Yandex (NASDAQ: YNDX) is registered with the SEC as a Netherlands-based entity, but don't be fooled, this company is highly dependent on Russia where it earns almost all of its revenue. The company's primary claim to fame is as an internet search engine, which puts it in direct competition with Alphabet's (NASDAQ: GOOG) (NASDAQ: GOOGL) Google.
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In June of this year, Google and Yandex had an approximately 50-50 split in market share for Russian search. But that's likely to change based on a settlement with Google over an antitrust claim.
A search engine underdog ...
Yandex is a much smaller company than Alphabet:
|Market cap||$8.5 billion||$650 billion|
|2016 revenue||$1.25 billion||$90.2 billion|
|2016 net income||$112 million||$19.5 billion|
Yandex makes most of its money through online advertising -- the company search engine and branded websites combined with the ad network to account for over 95% of revenue last year.
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Beyond search and advertising, this company has big aspirations. It has launched a ride-sharing business and is working on a new cloud-based web services business. The latter recently merged with Uber, and the two companies provided 35 million rides in Russia and nearby markets last month.
However, doing business in Russia can be tricky, and the company's annual report highlights various risks associated with government policies, including the suspension of free trade with certain countries and potential restrictions on free access to the internet in the region.
... but Russian regulators have put pressure on Google
In 2015, Yandex filed a complaint with the Russian Federal Antimonopoly Service, or FAS, claiming that Google was employing anti-competitive tactics with its Android operating system. Android devices sold in Russia had no pre-installed apps and services, including search, from any companies other than Google.
FAS issued a ruling in September that year stating that Google had breached antitrust laws. The company entered the appeals process and settled the case this past April.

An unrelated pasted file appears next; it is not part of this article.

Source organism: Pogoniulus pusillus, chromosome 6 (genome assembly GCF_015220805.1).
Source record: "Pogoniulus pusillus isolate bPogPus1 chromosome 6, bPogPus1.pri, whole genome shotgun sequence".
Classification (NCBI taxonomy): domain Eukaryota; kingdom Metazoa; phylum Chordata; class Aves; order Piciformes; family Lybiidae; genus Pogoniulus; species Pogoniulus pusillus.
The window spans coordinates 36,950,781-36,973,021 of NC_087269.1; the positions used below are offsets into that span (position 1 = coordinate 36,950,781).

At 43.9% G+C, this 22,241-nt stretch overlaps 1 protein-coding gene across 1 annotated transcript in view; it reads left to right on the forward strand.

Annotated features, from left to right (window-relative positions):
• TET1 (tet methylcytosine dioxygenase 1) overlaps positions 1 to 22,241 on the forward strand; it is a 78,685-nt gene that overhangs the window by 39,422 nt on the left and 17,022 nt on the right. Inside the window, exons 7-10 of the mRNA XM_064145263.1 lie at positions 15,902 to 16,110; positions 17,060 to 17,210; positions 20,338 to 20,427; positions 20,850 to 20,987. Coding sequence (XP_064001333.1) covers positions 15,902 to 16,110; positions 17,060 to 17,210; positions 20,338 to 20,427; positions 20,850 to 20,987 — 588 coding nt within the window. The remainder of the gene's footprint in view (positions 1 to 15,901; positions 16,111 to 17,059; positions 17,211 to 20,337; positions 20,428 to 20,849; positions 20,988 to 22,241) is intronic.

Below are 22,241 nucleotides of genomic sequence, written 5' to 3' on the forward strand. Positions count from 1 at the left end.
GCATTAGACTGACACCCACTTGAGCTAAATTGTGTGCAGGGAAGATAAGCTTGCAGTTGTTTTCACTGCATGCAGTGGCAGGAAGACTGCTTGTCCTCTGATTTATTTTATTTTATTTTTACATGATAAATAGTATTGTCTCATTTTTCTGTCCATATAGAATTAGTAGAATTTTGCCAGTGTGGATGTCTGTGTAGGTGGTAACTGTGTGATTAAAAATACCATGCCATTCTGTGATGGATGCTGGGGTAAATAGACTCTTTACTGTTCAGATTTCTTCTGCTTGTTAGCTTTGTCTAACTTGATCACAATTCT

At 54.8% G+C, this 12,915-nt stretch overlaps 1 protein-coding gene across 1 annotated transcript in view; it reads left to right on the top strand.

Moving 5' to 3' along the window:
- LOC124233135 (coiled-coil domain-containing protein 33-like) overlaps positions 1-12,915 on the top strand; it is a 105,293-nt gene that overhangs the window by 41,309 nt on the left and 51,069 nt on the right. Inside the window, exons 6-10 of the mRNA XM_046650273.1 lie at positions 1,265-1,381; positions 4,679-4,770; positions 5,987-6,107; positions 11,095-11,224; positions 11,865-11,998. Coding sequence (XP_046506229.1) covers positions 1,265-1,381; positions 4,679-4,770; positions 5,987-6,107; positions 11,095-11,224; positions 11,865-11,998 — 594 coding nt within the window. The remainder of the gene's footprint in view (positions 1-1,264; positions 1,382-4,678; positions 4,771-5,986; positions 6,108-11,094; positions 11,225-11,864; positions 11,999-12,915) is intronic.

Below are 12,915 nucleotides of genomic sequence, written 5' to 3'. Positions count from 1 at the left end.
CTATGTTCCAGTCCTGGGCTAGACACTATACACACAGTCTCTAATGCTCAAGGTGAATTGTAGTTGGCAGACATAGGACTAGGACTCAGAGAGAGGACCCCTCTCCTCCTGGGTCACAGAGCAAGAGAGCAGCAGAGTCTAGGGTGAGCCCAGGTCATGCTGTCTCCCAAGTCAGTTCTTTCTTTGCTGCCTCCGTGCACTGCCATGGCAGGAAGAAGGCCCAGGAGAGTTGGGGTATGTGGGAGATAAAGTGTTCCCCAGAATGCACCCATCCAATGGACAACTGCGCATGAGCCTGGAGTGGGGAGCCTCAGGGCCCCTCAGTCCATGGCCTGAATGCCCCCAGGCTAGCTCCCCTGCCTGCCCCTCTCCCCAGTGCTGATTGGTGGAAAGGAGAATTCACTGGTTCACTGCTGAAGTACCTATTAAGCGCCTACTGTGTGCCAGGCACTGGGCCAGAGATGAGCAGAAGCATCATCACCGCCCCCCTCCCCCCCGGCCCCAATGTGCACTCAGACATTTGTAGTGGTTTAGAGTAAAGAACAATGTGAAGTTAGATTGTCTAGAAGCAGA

As a result of the voluntary settlement, Google will pay a fine of $7.85 million, and more importantly for Yandex, open its Android devices to other companies' apps. This means Yandex can work with smartphone manufacturers to pre-install apps such as Yandex Taxi or Yandex Maps, in addition to its browser and search engine.
As a practical matter, the company said it believes new Android devices shipped to Russia will offer customers the choice of choosing Yandex as the search engine for the Google Chrome browser by the end of this year. Older devices already in the Russian market will receive upgraded software opening up search options in 2018.
Yandex should start gaining market share
Company management stated that at the end of the first quarter, it had an overall market share in Russia of 55% for search. Its mobile share on IOS devices was 41% versus 38% on Android devices. One would expect that Android number to grow once the settlement takes effect.
Current annual guidance from Yandex points to 17% to 20% revenue growth in 2017, but that does not include the effects of the settlement, which may provide additional upside in the fourth quarter.
With that in mind, the recent Google settlement should be a significant tailwind for the company. It will level the playing field between the rival search engines and in turn, boost ad revenue for Yandex.
But investors must reflect on their own investing style to decide whether Yandex has a place in their portfolio. The risks associated with the Russian market mean this stock experiences its fair share of volatility. Even if the company runs a strong, innovative business, it could be affected by events beyond its control.
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Suzanne Frey, an executive at Alphabet, is a member of The Motley Fool's board of directors. Frank DiPietro has no position in any stocks mentioned. The Motley Fool owns shares of and recommends Alphabet (A shares) and Alphabet (C shares). The Motley Fool recommends Yandex. The Motley Fool has a disclosure policy.